Allison Ausband is Delta Air Lines’ vice president for reservation sales and customer care. I met with her last week to discuss the progress since our last interview in 2010.
It’s nice to see you again. And you’re still here. Before you came along, this position was like watching a game of musical chairs. (Here’s my 2009 interview with Ausband’s predecessor.)
Thank you. I liken it to solving world peace on some days. I try to fix everything. But I’ve never been more excited about our momentum.
Let me start by asking you about some of the numbers reported to the Department of Transportation, like customer complaints. They’re much improved. What happened?
We were sitting on the bottom when I saw you two years ago. We were in ninth place. We have been on a mission with regard to our DOT complaints. We’ve put into place over 250 different service initiatives.
I’ll give you a few examples. Flight problems — that’s our largest complaint category. We’re now giving more timely communication to our customers and being more transparent. One initiative that we’ve just started is that our captains go out and make announcements when there’s a lengthy delay.
Another issue was economy comfort seating on the 757. We had two seats that were not meeting our customer’s expectations, and we decided to take them out of inventory.
We track our customers, and when someone’s schedule has been changed three times or more, we will call them to find out if everything is OK.
Do your internal metrics reflect the reduction in DOT complaints?
From a reservations perspective, one number we had talked about the last time I saw you was average speed to answer. We know that’s a pain point. It’s decreased 17 percent over the last two years.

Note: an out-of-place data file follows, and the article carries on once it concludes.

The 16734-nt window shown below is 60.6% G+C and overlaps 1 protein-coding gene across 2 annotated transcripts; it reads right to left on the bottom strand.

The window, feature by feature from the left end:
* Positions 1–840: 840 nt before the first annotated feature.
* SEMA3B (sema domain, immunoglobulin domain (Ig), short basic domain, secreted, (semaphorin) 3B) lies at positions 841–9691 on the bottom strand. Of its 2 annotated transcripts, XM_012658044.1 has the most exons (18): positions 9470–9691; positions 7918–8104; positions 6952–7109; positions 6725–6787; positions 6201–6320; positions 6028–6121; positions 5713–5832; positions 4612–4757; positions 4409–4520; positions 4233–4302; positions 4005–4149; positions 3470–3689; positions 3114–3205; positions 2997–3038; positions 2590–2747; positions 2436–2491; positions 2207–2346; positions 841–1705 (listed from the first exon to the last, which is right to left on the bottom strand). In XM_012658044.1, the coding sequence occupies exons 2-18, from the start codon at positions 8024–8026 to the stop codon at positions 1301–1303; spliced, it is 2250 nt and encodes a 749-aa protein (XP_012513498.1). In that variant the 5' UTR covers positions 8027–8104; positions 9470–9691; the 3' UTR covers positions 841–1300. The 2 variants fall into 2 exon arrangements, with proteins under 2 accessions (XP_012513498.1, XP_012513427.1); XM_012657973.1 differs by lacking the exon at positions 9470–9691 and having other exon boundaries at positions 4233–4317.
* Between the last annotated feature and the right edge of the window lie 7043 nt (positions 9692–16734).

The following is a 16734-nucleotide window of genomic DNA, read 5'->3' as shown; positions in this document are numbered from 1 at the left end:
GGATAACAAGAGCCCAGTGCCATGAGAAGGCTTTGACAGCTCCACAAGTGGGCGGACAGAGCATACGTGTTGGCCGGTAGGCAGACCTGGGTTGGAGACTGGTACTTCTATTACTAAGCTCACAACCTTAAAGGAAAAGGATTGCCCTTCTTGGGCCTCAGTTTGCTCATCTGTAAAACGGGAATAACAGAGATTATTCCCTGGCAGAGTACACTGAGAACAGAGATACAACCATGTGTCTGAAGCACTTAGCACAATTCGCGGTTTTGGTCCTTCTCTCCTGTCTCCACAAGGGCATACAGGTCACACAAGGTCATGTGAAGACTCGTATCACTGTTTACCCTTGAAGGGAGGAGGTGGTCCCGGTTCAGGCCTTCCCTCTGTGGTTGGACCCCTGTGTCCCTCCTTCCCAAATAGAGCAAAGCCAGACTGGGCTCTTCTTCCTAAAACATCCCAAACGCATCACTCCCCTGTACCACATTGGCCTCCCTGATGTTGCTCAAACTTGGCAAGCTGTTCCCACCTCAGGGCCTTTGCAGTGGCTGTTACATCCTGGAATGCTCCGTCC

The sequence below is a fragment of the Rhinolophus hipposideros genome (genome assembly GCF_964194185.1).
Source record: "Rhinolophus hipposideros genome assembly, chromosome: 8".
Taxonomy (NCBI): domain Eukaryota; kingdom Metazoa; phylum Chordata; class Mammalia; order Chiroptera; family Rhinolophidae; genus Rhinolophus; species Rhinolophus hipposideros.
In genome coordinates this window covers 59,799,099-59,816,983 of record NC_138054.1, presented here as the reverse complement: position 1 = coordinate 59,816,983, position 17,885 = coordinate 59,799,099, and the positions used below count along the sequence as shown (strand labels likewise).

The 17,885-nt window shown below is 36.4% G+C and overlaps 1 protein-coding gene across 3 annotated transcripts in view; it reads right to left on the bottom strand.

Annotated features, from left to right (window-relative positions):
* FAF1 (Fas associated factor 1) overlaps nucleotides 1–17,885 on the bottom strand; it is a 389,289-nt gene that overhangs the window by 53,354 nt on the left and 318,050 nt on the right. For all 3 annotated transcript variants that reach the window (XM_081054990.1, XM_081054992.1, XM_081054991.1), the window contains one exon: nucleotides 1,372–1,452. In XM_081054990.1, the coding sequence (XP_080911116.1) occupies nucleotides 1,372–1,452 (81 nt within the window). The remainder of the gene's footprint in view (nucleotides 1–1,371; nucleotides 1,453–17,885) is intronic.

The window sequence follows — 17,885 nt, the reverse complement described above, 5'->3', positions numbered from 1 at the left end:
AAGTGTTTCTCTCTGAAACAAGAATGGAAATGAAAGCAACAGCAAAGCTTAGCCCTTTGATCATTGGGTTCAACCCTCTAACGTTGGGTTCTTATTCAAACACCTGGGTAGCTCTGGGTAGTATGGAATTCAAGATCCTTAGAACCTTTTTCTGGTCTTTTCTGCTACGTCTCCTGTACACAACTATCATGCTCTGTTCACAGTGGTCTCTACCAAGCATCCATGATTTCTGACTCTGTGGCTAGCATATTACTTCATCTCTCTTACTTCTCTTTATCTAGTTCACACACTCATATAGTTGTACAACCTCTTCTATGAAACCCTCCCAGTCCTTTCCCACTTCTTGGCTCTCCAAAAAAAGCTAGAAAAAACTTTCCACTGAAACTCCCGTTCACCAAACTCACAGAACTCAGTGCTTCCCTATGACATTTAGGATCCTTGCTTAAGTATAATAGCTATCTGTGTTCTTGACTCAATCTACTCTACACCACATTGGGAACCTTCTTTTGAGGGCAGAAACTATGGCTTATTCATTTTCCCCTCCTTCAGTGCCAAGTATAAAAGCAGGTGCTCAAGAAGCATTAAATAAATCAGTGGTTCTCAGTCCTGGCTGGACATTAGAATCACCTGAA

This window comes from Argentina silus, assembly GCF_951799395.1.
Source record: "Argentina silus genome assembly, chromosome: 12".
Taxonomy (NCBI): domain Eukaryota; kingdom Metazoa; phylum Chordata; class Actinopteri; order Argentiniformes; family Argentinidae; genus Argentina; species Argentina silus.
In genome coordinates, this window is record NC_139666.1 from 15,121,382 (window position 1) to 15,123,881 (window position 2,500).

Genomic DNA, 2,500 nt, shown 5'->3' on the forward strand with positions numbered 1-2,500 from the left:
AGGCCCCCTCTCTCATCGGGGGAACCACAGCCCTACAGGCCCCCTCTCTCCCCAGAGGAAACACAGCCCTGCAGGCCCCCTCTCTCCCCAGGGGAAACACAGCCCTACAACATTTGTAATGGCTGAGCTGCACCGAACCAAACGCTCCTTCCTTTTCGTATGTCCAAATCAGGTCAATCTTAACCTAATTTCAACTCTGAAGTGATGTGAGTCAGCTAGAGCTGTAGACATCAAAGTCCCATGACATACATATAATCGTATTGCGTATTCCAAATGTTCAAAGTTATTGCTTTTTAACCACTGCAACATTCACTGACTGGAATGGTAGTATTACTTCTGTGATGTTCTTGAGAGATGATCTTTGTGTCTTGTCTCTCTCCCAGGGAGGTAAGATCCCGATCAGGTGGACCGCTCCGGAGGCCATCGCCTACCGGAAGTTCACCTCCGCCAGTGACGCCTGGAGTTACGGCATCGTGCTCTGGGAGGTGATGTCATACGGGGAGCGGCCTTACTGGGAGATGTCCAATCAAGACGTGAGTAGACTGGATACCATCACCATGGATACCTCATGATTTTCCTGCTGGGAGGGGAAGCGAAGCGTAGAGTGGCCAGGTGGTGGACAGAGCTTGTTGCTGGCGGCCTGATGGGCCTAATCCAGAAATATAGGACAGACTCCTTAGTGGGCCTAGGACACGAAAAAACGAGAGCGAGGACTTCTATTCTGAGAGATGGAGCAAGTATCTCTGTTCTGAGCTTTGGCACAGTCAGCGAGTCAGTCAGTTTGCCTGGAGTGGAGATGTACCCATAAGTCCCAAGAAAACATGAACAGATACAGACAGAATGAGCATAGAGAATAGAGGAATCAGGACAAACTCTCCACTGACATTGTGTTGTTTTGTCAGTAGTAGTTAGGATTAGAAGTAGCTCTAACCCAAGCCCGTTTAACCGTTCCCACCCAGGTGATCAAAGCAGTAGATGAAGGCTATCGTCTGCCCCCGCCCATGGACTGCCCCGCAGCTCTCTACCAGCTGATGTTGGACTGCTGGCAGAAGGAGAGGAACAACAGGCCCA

We don’t give people a busy signal when they call. We have introduced something we call virtual hold, and at the four-minute mark, we give you the option of calling you back. We’ve saved our customers over 123 years of hold time with virtual hold.
We want to get our numbers even better. Next year, in the second quarter, we’re launching a natural-language IVR [Interactive Voice Response] system. You can tell it what you want and it’ll route you to the right place.
Last time I saw you, we had some new government regulations on the horizon. They’re now in place. Which of the new rules have benefited your customers the most?
The one on baggage fees, definitely. We were already in line with the rules when they came out, so we were in a great place.
You know baggage fees are so complex. Our network is huge, and we have partners. We now have better technology to calculate the baggage fees and there’s transparency on the receipt. In the first quarter of next year, you’ll see full disclosure of those fees.
You recently changed your baggage interlining policy, so luggage isn’t automatically transferred when a customer is traveling on another airline using two tickets. Have you had any complaints about that?
No, that issue hasn’t popped up.
What about ancillary fees? Those are a source of frustration for a lot of airline passengers.
On Delta.com, we’re in a great place, when it comes to ancillary fees. The information is there, it’s transparent. We have to partner with the DOT, to make sure it’s consistent. We want to work in partnership to make our fares fully transparent.
What do your passengers want to see?
I think what they see on their printed itinerary today is tremendous progress. It’s full disclosure. They get a breakdown. In the past, ancillary fees were new to us, and customers didn’t have that. We’re doing a much better job today.
We just need to continue to get better.
In the second part of our interview, we’ll discover what happened to First Point of Contact and what Delta’s customer care will do in two years. Tune in for part two tomorrow.